As Repression Grows in China, Is Xi Becoming a Second Mao?

1119_Jinping China Repression
China's President Xi Jinping attends a welcoming ceremony outside the Great Hall of the People in Beijing, China, October 14. All is not well in the world’s second largest — and by some measures largest — economy. Indeed, the country’s dramatic and rapid economic rise may be over, the author writes. Jason Lee/Reuters

This article first appeared on the Anything Peaceful site.

Mao Zedong, China's "Great Helmsman," died four decades ago. Only after his murderous reign finally ended could his nation move forward.

It did so spectacularly; the old dictator and his cronies wouldn't recognize China's capital today. Beijing has become a sprawling metropolis. It mixes high rises of dramatic architecture with squat structures of modern power. Night clubs, fast food restaurants and finely-attired Chinese "princelings." Endless traffic jams highlighted by luxury autos. Prolific advertisements for Western goods.

Shanghai's transformation is equally dramatic. Always more international and commercial than Beijing, it has become a world financial center. The Bund—the waterfront in the old European concession—is overrun with tourists. Across the river sits Pudong, which in just two decades has become a second downtown with a high-flying skyline.

There's a lot more to the People's Republic of China, including a vast rural territory which remains poor, with average incomes well below urban China. But extreme poverty has given way to a genuine if modest prosperity. And the country is littered with cities of millions, which are expanding in every direction. When my journalist group was travelling to Inner Mongolia, we stopped in Taiyuan, the capital of Shanxi Province, around 250 miles from Beijing and hardly known in the West. Even that far-flung city hosts a luxury Kempinski hotel.

As China has advanced on the global stage there's been discussion of the "Beijing consensus" or China Model. Who needs free markets and democracy if managed capitalism and autocracy can deliver sustained, even faster, economic growth? Dictators around the world want to convince themselves, and more importantly, their subjects that oppression pays.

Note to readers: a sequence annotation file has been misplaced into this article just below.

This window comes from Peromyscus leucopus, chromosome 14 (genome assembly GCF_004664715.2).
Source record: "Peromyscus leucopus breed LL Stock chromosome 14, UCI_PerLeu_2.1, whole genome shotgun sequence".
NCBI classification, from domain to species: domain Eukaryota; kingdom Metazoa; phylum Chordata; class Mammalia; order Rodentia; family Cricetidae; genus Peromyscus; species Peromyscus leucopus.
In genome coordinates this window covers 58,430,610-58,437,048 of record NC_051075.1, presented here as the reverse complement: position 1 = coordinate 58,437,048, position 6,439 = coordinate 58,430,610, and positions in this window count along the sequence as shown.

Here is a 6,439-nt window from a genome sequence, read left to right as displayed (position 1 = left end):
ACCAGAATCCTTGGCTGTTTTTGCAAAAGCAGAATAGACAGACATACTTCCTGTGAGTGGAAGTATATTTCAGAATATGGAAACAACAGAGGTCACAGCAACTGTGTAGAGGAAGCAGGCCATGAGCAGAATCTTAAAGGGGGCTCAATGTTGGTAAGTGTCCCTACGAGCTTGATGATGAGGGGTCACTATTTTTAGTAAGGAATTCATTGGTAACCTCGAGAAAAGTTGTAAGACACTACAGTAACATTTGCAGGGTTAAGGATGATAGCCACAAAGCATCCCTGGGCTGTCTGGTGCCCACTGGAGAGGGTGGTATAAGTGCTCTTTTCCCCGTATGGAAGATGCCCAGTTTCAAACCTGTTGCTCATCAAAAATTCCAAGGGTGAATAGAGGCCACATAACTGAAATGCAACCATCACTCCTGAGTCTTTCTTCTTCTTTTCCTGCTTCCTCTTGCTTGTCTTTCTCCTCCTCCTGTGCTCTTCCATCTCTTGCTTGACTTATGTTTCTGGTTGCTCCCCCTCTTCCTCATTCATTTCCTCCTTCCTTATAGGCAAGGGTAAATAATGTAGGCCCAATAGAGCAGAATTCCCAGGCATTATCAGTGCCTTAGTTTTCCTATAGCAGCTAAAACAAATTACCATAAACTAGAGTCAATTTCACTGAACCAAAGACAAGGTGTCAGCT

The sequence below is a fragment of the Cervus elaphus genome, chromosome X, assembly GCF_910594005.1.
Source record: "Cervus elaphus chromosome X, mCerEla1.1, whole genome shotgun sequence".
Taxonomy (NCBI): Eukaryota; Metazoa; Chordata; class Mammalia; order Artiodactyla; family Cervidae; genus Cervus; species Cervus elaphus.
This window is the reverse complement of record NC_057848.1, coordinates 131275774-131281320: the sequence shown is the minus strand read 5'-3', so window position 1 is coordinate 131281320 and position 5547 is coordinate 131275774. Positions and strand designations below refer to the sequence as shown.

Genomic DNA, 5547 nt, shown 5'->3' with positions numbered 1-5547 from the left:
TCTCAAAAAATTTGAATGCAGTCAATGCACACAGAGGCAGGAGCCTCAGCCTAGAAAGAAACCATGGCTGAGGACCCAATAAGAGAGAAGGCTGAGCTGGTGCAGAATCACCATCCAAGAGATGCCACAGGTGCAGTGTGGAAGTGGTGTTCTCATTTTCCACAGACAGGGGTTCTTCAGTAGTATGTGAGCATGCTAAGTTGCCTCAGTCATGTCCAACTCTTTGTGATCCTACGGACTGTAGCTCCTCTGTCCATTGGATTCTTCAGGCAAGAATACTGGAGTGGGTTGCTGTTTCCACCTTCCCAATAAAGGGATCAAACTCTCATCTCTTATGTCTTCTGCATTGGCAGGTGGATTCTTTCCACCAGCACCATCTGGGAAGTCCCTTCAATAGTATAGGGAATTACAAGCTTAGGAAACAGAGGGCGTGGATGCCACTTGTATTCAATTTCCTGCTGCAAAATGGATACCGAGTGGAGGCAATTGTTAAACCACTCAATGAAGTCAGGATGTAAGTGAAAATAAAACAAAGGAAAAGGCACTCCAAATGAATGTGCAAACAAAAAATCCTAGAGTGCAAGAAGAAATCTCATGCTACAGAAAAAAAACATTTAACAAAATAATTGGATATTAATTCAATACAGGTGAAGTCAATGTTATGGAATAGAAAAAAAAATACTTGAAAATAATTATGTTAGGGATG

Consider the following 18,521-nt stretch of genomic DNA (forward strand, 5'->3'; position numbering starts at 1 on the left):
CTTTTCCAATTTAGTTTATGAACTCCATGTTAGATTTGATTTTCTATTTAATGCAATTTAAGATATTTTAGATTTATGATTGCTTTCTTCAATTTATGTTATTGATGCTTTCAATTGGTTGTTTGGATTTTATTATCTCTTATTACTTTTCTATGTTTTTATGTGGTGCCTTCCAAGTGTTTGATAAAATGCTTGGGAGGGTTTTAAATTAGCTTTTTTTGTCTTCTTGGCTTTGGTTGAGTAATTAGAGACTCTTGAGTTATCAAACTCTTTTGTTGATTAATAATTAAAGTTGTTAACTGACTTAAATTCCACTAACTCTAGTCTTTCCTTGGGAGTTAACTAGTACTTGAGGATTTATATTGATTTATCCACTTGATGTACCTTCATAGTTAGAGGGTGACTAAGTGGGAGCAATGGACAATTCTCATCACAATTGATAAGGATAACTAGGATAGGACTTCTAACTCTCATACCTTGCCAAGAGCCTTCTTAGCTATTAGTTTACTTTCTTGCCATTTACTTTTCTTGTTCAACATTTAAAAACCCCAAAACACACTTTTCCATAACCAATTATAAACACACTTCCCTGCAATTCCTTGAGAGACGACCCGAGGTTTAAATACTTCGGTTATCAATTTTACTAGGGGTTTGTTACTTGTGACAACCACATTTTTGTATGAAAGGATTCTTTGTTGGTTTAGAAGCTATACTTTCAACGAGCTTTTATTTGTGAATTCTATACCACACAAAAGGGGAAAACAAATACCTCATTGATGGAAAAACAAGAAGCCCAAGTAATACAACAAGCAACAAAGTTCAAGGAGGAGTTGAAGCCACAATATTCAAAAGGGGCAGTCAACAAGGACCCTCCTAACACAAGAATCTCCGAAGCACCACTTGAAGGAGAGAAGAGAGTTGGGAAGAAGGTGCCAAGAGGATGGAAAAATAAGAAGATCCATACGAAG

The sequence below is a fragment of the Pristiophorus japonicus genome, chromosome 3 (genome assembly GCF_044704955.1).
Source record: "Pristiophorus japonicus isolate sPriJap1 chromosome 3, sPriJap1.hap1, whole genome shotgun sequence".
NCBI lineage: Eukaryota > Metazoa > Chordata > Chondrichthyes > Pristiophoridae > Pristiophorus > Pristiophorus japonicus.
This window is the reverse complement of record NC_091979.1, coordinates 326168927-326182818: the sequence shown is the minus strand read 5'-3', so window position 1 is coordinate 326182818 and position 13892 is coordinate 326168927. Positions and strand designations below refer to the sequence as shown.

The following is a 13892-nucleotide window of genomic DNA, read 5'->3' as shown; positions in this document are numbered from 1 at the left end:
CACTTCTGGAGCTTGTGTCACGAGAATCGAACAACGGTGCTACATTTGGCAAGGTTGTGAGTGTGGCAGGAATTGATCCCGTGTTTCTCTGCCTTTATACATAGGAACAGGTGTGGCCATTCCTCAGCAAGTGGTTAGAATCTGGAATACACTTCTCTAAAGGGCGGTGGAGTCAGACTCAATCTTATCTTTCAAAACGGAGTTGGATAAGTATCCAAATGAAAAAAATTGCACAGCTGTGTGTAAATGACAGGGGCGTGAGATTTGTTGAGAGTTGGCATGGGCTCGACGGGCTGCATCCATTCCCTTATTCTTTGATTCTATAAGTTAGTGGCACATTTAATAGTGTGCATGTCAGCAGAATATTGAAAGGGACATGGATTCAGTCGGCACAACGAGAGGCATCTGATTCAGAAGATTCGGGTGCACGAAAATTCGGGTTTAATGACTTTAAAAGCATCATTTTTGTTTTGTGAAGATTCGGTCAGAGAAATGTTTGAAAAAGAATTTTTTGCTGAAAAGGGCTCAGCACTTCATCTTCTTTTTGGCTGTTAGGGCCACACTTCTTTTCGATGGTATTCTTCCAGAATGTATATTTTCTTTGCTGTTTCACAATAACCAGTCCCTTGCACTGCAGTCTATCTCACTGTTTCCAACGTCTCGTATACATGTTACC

Yet the China Model is looking a bit frayed. All is not well in the world's second largest—and by some measures largest—economy. Indeed, the country's dramatic and rapid economic rise may be over.

China has slowing growth, a property bubble, ghost cities, inefficient state enterprises, a stock market crash, badly skewed demographics, overextended banks stuffed with political loans, and unbelievable official statistics. Despite President Xi Jinping's talk of placing more influence on market economics, the regime has moved in the opposite direction.

And corruption continues, by some estimates costing as much as three percent of GDP. The government's crackdown, though widely welcomed, has not resulted in more efficient administration. Instead, one American diplomat told me, more often the result has been paralysis.

With pervasive pay-offs, virtually every official, especially at the local level, is a potential target. Now it can be harder to get necessary official decisions, since the old corruption lubricant may be gone, but dispassionate rule of law has yet to appear.

Beijing also has put foreign companies in its gunsights, often arresting employees and holding them for months without charges. The OSI Group is but one recent example. This makes Western firms even more nervous over their investments, which already have not paid off as expected. Foreign direct investment continues to grow, but less quickly than before.

1119_China Repression Growth
A herder drives his sheep through a gate of the Yongtai ancient town, in Jingtai county, Gansu province, China, June 20. China Daily/Reuters

Economic problems mean political problems. The Communist Party still formally reigns. Mao's beneficent visage watches over Tiananmen Square. But there is no benevolence in party rule. The regime has been cracking down on domestic dissent and foreign influence.